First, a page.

Common Core: RH.6-8.1, RH.6-8.2, RH.6-8.4, RH.6-8.6, RH.6-8.8, WHST.6-8.1, WHST.6-8.5, RI.6-8.1, RI.6-8.2, RI.6-8.4, RI.6-8.6, RI.6-8.8, RI.6-8.10, W.6-8.1, W.6-8.5, SL.6-8.1

NCSS: Individual Development and Identity • Power, Authority, and Governance

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We Write It, You Decide

Should Your School Day Start Later?

Many students have to rise and shine before dawn to get to their first class on time. Should schools start later to give teens more rest? 

As your phone’s alarm blares, you slowly open one eye. How can it be morning already? It seems like it was only a few hours ago that you finished your homework.

You close your eyes for just five more minutes, but then your mom bangs on the door: “Time to get up or you’ll miss the bus!”

If this sounds familiar, you’re not alone. Many teens struggle to get enough sleep. But when schools switched to remote learning in 2020 because of the pandemic, classes often began later. That, combined with many students not having to commute to school, allowed teens to get some extra shut-eye.

Now, as in-person classes resume, a number of schools are going back to their earlier start times. But some kids are trying to change that. For example, in Cherry Hill, New Jersey, a group of students have formed an organization called Cherry Hill Students for Later School Start Times. It wants local middle and high schools to push back the start of the school day to 8:30 a.m. (Currently, middle schools in Cherry Hill start at 8 a.m., and high schools start at 7:30.) 

In fact, schools in several states have switched to later start times in recent years. Research shows that inadequate sleep can negatively affect students’ health and grades. 

But not everyone thinks kids should be sleeping in. Opponents say starting classes later is expensive for school districts and limits students’ time for after-school activities.

Do we need a wake-up call when it comes to school start times? Keep reading, then decide what you think.

Let Kids Sleep In

Starting the school day too early can deprive teens of much-needed sleep, experts say. According to the Sleep Foundation, nearly 60 percent of middle school students and more than 70 percent of high school students in the U.S. aren’t getting the recommended 8.5 to 9.5 hours of sleep a night. 

Studies show that well-rested teens are more likely to get good grades and less likely to be in car accidents or suffer from depression.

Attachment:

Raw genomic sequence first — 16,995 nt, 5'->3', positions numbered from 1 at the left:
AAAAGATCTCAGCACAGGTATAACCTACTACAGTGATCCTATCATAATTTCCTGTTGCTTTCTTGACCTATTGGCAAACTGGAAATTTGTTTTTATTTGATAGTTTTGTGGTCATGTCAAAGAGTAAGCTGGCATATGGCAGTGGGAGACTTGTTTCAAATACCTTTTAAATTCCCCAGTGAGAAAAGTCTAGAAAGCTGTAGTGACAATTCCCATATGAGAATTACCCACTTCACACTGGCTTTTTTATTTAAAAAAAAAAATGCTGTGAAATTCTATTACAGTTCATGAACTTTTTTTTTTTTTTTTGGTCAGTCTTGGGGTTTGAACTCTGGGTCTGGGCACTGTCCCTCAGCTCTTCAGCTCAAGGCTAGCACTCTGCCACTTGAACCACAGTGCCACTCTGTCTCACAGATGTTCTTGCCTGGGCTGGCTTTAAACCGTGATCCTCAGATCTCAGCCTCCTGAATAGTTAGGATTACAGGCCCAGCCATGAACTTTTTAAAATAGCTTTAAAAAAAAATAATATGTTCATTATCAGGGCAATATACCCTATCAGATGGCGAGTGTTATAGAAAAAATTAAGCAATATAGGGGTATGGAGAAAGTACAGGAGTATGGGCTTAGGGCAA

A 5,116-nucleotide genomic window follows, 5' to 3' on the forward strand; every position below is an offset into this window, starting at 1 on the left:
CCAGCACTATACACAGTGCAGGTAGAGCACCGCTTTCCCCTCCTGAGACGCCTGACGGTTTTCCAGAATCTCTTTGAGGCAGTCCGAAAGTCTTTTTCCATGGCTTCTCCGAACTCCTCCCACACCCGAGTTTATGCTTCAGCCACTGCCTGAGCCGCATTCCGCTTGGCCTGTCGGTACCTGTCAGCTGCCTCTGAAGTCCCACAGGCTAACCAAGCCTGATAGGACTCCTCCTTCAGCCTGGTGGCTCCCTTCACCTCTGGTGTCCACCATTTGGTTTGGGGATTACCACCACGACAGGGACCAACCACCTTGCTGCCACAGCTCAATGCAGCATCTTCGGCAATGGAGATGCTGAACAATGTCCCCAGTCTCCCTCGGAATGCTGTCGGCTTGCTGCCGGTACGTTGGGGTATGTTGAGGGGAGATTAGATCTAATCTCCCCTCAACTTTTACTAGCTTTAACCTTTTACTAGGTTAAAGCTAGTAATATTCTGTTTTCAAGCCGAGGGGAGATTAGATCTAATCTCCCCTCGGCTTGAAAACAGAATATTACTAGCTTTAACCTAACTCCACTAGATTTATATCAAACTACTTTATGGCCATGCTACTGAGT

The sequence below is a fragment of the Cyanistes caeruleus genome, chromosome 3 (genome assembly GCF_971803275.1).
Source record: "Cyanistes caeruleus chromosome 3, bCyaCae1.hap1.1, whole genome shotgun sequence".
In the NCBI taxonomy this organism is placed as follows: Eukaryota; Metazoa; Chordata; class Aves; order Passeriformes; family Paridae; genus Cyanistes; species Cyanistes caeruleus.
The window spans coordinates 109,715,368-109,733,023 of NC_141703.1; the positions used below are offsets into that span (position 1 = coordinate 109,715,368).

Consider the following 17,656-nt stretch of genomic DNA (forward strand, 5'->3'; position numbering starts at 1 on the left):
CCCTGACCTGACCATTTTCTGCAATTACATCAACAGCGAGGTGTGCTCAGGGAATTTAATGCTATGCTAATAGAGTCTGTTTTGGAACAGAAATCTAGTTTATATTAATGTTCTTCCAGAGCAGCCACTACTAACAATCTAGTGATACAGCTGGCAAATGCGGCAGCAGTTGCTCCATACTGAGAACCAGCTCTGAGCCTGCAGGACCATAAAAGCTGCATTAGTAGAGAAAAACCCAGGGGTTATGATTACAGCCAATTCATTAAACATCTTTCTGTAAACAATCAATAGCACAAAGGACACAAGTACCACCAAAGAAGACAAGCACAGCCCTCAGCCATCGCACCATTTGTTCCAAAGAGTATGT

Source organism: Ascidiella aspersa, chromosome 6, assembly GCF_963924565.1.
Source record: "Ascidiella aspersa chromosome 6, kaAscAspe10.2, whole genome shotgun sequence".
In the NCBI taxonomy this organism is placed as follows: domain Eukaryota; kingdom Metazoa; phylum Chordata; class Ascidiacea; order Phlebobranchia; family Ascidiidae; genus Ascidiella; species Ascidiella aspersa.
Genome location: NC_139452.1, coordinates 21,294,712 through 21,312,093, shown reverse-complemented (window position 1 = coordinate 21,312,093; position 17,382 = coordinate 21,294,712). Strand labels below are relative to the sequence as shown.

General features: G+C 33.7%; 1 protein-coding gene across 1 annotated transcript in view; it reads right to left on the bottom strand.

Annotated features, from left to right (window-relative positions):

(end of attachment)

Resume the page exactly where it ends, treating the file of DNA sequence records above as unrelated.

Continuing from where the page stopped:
8:30 a.m.

Earliest recommended start time for middle and high schools

SOURCE: American Academy of Pediatrics

What’s more, experts say, teens are biologically wired to fall asleep later at night. As a result, some students may get as few as five hours of sleep before they need to be up for their first class.

As Aiden Rood, the co-founder of Cherry Hill Students for Later School Start Times, explains: “Kids are safer and healthier in general when they start later, and they do better in school.”

How to Wake Up Energized

Teens are wired to stay up late and sleep in. For days when that isn’t possible (as in school days), follow this routine to get more sleep.

1.5 hours before bed 

TAKE A SHOWER: It’ll help you relax while still giving you time to cool down before bed. (When you’re too warm, it’s harder to nod off.)

1 hour before bed

POWER DOWN: The blue light that screens emit tricks your brain into thinking it’s daytime. Time to send that last text message!

30 minutes before bed

RELAX: A racing mind can make it harder to fall asleep, so do something calming, such as stretching or reading a book.

SOURCE: Mary Carskadon, Ph.D., professor of psychiatry and human behavior at Brown University; Janet Kennedy, Ph.D., clinical psychologist and founder of NYC Sleep Doctor

You Snooze, You Lose?

Many school districts, however, say delaying the start of the school day would create a number of challenges. 

For starters, districts would have to reschedule school buses—and perhaps pay for more of them. There’s also the concern that later school start times could leave some kids walking home in the dark. 

Shifting school hours could also create child care problems for some parents. In addition, opponents say, later school start times would leave teens with fewer hours for after-school activities and homework. 

8:03 a.m.

Actual average start time for public middle and high schools 

SOURCE: Centers for Disease Control and Prevention

That’s what Erin Isherwood, a parent in Chico, California, is worried about. The start time at her kids’ high school was pushed back 45 minutes this year.

“My son has an exercise class that he absolutely loves at a gym” that was right after school last year, she explains. “[Now] he can’t go.”

Think It Over

Consider the pros and cons of pushing back school start times. Would a later schedule help you get more sleep? Or do you worry that it would leave you with less time for after-school activities? 

SKILL SPOTLIGHT: Argument Writing

Should classes at your school start later in the day? Why or why not? Write an argument essay that supports your point of view, using details from the article and your own experiences.

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